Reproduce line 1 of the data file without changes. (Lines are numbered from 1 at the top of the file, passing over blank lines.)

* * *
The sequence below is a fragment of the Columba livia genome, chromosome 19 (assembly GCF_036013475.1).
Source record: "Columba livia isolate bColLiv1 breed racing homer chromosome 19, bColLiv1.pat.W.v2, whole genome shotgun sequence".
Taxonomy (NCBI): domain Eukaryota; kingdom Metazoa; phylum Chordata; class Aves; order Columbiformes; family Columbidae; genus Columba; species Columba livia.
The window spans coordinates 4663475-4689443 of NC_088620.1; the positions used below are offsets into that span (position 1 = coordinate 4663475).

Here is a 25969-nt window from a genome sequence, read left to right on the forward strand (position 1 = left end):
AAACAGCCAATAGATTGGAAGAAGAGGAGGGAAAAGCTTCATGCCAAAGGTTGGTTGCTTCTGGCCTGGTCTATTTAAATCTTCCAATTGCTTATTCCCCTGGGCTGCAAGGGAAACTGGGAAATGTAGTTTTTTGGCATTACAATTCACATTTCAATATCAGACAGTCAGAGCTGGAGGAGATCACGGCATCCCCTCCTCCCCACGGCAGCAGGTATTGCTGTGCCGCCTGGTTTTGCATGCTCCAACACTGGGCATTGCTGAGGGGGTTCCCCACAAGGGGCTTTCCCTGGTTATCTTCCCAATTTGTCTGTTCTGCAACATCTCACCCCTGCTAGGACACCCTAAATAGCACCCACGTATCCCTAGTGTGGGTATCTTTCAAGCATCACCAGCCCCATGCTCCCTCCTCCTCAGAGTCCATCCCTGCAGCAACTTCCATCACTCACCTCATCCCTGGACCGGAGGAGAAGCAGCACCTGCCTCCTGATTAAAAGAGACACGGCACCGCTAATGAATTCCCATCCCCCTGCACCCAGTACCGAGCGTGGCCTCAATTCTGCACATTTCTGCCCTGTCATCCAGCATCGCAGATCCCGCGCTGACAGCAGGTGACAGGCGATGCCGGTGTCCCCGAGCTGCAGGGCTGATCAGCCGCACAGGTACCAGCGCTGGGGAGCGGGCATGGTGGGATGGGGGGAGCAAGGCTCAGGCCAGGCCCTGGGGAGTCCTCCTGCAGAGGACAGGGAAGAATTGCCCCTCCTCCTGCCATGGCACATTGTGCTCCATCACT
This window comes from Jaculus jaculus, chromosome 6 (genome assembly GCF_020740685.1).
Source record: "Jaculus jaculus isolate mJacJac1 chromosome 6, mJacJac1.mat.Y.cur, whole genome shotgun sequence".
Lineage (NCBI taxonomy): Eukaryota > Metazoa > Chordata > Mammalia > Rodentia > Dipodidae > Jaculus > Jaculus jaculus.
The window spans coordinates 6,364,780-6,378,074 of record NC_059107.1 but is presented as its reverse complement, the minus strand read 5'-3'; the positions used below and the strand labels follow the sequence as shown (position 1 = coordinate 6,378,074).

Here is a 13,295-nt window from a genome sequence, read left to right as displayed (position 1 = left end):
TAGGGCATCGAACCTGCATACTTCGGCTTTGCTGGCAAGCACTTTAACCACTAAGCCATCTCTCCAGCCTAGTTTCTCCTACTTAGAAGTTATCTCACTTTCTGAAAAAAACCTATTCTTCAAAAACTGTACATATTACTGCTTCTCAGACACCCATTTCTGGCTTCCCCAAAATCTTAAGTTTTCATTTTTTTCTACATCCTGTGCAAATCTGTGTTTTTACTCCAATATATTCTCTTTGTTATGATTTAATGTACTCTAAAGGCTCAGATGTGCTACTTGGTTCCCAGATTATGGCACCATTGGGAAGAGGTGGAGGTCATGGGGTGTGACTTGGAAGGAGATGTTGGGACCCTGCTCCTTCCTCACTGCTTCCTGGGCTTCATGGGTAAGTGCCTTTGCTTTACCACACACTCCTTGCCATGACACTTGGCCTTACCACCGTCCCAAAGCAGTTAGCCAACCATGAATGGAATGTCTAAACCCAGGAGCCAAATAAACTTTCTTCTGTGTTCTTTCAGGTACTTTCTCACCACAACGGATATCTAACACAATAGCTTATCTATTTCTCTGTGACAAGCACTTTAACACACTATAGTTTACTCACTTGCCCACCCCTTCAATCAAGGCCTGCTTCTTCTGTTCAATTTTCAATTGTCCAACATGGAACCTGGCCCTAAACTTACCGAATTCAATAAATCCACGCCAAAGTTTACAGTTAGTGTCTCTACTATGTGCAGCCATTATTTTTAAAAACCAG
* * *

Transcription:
The sequence below is a fragment of the Columba livia genome, chromosome 19 (assembly GCF_036013475.1).